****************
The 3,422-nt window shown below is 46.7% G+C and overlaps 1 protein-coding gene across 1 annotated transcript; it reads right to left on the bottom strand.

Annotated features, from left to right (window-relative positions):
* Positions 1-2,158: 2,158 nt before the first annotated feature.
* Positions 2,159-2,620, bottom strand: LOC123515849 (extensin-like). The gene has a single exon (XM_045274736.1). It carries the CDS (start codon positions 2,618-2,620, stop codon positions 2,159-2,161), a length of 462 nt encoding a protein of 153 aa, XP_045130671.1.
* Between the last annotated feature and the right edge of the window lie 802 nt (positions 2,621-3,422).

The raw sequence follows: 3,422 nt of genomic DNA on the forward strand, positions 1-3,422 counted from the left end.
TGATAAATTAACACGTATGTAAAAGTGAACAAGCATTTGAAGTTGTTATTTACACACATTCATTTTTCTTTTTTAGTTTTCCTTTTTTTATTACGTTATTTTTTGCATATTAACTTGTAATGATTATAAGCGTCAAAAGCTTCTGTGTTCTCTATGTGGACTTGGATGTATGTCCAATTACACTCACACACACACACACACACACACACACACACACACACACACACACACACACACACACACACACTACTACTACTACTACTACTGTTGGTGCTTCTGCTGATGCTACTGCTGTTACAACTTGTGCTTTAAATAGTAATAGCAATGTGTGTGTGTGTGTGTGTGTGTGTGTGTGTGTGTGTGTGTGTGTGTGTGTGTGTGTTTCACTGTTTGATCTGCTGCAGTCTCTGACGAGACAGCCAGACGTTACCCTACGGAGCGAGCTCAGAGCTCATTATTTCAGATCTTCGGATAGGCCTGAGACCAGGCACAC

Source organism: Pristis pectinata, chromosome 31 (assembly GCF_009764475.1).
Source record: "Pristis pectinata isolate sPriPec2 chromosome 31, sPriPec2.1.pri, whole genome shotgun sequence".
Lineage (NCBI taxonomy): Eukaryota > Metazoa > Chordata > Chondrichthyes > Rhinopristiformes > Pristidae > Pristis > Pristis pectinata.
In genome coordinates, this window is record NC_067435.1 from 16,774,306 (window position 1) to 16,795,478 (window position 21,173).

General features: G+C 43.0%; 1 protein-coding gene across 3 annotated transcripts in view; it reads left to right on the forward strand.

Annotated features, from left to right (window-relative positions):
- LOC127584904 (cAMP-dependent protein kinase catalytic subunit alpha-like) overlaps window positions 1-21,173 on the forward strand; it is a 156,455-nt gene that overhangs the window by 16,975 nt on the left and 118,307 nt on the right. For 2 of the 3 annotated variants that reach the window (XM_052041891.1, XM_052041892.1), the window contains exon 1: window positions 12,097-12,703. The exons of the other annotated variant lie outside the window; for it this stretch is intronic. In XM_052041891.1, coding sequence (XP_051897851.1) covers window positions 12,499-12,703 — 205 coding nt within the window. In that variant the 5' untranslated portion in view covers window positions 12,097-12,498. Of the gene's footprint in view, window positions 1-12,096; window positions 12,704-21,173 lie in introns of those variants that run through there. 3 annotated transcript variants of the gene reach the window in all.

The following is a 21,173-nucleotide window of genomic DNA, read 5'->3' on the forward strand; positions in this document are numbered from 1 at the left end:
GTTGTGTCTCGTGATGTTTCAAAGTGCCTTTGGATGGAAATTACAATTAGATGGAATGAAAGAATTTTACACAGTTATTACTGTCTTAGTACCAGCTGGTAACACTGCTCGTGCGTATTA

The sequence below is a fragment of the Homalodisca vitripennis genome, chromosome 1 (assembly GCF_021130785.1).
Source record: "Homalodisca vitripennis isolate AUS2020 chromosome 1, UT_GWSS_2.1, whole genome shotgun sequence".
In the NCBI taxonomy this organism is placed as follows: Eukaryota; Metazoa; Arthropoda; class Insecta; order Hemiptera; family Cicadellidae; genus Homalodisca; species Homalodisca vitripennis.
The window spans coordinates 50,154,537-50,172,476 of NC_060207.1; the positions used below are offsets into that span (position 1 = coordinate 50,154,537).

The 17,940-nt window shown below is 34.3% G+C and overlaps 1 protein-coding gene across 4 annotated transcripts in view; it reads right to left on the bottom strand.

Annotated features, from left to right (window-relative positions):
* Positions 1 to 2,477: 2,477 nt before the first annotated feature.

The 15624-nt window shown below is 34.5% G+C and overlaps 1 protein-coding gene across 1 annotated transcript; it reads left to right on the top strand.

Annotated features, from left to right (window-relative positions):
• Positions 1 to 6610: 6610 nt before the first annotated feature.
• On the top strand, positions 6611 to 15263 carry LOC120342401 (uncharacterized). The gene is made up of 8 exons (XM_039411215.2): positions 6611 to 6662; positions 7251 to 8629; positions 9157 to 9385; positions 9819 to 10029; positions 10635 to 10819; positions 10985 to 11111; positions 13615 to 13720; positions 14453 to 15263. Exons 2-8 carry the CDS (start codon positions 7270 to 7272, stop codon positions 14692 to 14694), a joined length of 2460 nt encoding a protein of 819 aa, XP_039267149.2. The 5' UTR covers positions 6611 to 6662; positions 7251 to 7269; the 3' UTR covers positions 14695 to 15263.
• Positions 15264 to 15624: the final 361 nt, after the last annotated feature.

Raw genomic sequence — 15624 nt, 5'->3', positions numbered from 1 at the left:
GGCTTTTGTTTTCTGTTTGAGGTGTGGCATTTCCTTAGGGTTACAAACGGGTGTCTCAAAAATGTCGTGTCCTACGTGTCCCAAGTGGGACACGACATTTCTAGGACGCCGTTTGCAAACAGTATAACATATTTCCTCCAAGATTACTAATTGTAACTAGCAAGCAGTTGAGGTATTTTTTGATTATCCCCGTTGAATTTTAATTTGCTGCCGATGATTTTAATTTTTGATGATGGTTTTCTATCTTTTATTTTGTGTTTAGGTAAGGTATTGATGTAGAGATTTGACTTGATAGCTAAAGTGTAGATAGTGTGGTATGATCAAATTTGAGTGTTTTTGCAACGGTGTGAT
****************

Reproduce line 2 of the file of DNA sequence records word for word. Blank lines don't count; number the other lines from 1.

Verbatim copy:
Annotated features, from left to right (window-relative positions):